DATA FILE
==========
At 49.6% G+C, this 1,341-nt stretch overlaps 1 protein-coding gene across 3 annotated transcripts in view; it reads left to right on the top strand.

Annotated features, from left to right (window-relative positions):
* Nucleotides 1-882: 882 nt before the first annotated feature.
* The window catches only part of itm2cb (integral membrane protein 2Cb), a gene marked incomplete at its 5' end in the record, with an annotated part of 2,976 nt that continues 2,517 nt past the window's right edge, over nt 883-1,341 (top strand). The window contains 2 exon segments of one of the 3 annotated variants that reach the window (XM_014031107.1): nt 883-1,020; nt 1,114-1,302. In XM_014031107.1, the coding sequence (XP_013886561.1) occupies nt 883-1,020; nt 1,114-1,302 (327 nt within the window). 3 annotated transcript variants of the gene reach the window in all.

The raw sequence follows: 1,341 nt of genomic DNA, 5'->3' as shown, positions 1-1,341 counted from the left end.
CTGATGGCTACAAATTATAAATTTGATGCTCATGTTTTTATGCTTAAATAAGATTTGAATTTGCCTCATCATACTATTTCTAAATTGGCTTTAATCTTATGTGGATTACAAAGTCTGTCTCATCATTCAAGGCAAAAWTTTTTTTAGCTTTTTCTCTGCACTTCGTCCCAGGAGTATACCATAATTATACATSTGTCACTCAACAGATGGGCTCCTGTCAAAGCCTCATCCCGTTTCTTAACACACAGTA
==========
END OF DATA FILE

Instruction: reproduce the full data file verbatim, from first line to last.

At 49.6% G+C, this 1,341-nt stretch overlaps 1 protein-coding gene across 3 annotated transcripts in view; it reads left to right on the top strand.

Annotated features, from left to right (window-relative positions):
* Nucleotides 1-882: 882 nt before the first annotated feature.
* The window catches only part of itm2cb (integral membrane protein 2Cb), a gene marked incomplete at its 5' end in the record, with an annotated part of 2,976 nt that continues 2,517 nt past the window's right edge, over nt 883-1,341 (top strand). The window contains 2 exon segments of one of the 3 annotated variants that reach the window (XM_014031107.1): nt 883-1,020; nt 1,114-1,302. In XM_014031107.1, the coding sequence (XP_013886561.1) occupies nt 883-1,020; nt 1,114-1,302 (327 nt within the window). 3 annotated transcript variants of the gene reach the window in all.

The raw sequence follows: 1,341 nt of genomic DNA, 5'->3' as shown, positions 1-1,341 counted from the left end.
CTGATGGCTACAAATTATAAATTTGATGCTCATGTTTTTATGCTTAAATAAGATTTGAATTTGCCTCATCATACTATTTCTAAATTGGCTTTAATCTTATGTGGATTACAAAGTCTGTCTCATCATTCAAGGCAAAAWTTTTTTTAGCTTTTTCTCTGCACTTCGTCCCAGGAGTATACCATAATTATACATSTGTCACTCAACAGATGGGCTCCTGTCAAAGCCTCATCCCGTTTCTTAACACACAGTA